In recent years, Experience has become a fashionable word. A lot of people in marketing, and business in general for that matter, are even treating it like a new word. It’s not. Experiences have been a hallmark, even a trademark, of how brands have built themselves for a long time now. As a concept, as a marketing tool, as a way for people to understand what a brand does, how it works, how cool it is, what kind of excitement it can create, Experience – big “E” – is, as it always has been, one of the most fundamental elements in brand building.

What’s different today is that, especially with the rise of convergence, the very nature of Experience itself has changed. For marketers, managing that changing and increasingly fragmented nature is a challenge that requires breadth as well as depth, flexibility as well as discipline, a clear view of the brand’s definition as well as an appreciation for its ambiguity – and, maybe, the nerves of a good poker player.

A 3-E APPROACH TO EXPERIENCE

With the rise of the Service Economy over the last seventy years or so, businesses have had to become much more conscious of the roles various forms of experience – small “e” – play in the relationships customers develop with their brands. Initially, we understood experience in the context of the traditional world of “time, place and matter,” as the futurist Stan Davis labeled it more than 25 years ago in his visionary book, Future Perfect. Now, with the pervasiveness of the digital reality, that simple world has morphed into everything Davis envisioned and then some: a competitive free-for-all where the name of the game is doing business “any time, any place, no matter.”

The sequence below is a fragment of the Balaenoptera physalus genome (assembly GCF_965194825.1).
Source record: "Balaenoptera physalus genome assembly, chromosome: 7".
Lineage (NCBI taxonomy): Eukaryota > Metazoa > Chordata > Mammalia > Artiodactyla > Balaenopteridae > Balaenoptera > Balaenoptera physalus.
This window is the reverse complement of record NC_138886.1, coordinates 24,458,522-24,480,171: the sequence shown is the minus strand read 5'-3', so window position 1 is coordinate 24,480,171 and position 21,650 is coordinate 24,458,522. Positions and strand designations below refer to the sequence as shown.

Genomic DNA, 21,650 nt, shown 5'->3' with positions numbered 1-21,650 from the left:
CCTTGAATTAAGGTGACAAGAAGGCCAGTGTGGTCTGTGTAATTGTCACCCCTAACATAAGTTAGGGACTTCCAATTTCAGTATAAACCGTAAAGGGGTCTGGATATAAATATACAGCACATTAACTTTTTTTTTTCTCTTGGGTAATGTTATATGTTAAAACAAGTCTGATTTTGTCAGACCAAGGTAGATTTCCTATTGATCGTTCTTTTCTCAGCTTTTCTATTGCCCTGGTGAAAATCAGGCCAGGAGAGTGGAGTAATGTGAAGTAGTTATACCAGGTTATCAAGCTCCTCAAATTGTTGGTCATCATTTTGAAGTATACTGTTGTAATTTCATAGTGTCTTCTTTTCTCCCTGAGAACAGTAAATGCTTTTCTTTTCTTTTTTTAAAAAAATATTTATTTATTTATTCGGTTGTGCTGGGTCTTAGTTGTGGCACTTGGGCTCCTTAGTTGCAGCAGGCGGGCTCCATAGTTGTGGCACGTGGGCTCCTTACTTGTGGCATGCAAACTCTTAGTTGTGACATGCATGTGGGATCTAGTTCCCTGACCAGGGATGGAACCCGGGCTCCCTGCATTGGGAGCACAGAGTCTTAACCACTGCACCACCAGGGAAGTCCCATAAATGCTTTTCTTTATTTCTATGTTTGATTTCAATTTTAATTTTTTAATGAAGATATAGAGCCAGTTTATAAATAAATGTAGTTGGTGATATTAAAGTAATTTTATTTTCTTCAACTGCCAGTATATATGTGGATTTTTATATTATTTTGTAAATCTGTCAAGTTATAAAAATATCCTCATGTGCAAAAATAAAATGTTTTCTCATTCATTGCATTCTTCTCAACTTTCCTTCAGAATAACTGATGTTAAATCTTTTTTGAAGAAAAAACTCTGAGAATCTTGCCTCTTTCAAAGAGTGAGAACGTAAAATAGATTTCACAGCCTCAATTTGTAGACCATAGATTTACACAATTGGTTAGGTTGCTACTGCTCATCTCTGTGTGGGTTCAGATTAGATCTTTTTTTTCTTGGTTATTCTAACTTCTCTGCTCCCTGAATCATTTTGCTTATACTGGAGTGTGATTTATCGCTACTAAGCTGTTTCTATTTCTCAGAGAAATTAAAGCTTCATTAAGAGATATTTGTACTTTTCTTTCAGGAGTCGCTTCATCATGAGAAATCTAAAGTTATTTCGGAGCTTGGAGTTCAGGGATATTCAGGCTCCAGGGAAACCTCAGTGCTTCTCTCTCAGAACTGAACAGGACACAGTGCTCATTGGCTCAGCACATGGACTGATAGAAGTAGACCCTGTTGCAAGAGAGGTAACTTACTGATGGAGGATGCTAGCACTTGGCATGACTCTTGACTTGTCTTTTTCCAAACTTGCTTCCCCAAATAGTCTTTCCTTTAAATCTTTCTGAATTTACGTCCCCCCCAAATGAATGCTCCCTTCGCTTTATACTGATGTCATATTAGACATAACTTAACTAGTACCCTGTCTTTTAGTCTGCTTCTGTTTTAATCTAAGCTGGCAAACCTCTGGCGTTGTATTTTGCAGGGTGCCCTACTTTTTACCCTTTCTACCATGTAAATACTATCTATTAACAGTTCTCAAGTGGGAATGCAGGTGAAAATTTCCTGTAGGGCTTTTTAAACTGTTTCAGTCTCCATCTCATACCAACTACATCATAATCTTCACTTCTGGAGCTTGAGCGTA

For today’s marketer, the challenge now is to be able to integrate every kind of experience – small “e” – into coherent and persuasive forms of Experience, big “E”. To understand how the smaller pieces, combine into the larger whole, I believe you need to see three very distinct types of experiences at work:

  1. Experiences the business creates to entice or attract customers, which traditionally we’ve thought of as events and promotions.
  2. Experiences the business creates to educate customers, which today involves content that can either be communicated directly or, increasingly, through digital channels.
  3. Experiences customers create to engage with each other, also typically through converged channels – but often in ways beyond the knowledge, let alone the control, of the business itself.

From the above, it’s easy to see that we can no longer think about experiences, regardless of their sub-classification, as tactical marketing activities. Experience as a newer, more holistic totality – aided and abetted by marketing every step of the way, and in every sub-form it takes – needs to become a fundamental strategic activity that defines how the brand differentiates itself in the marketplace.

That’s more than just wishful thinking. It’s hard-headed business realism. In a world of faster change, tighter budgets, and decreased tolerances for false starts and wasted efforts, well-conceived and well-managed experiences provide both time-efficient and cost-effective ways through which a brand can set itself apart from its competition in the eyes of its customers and prospects.

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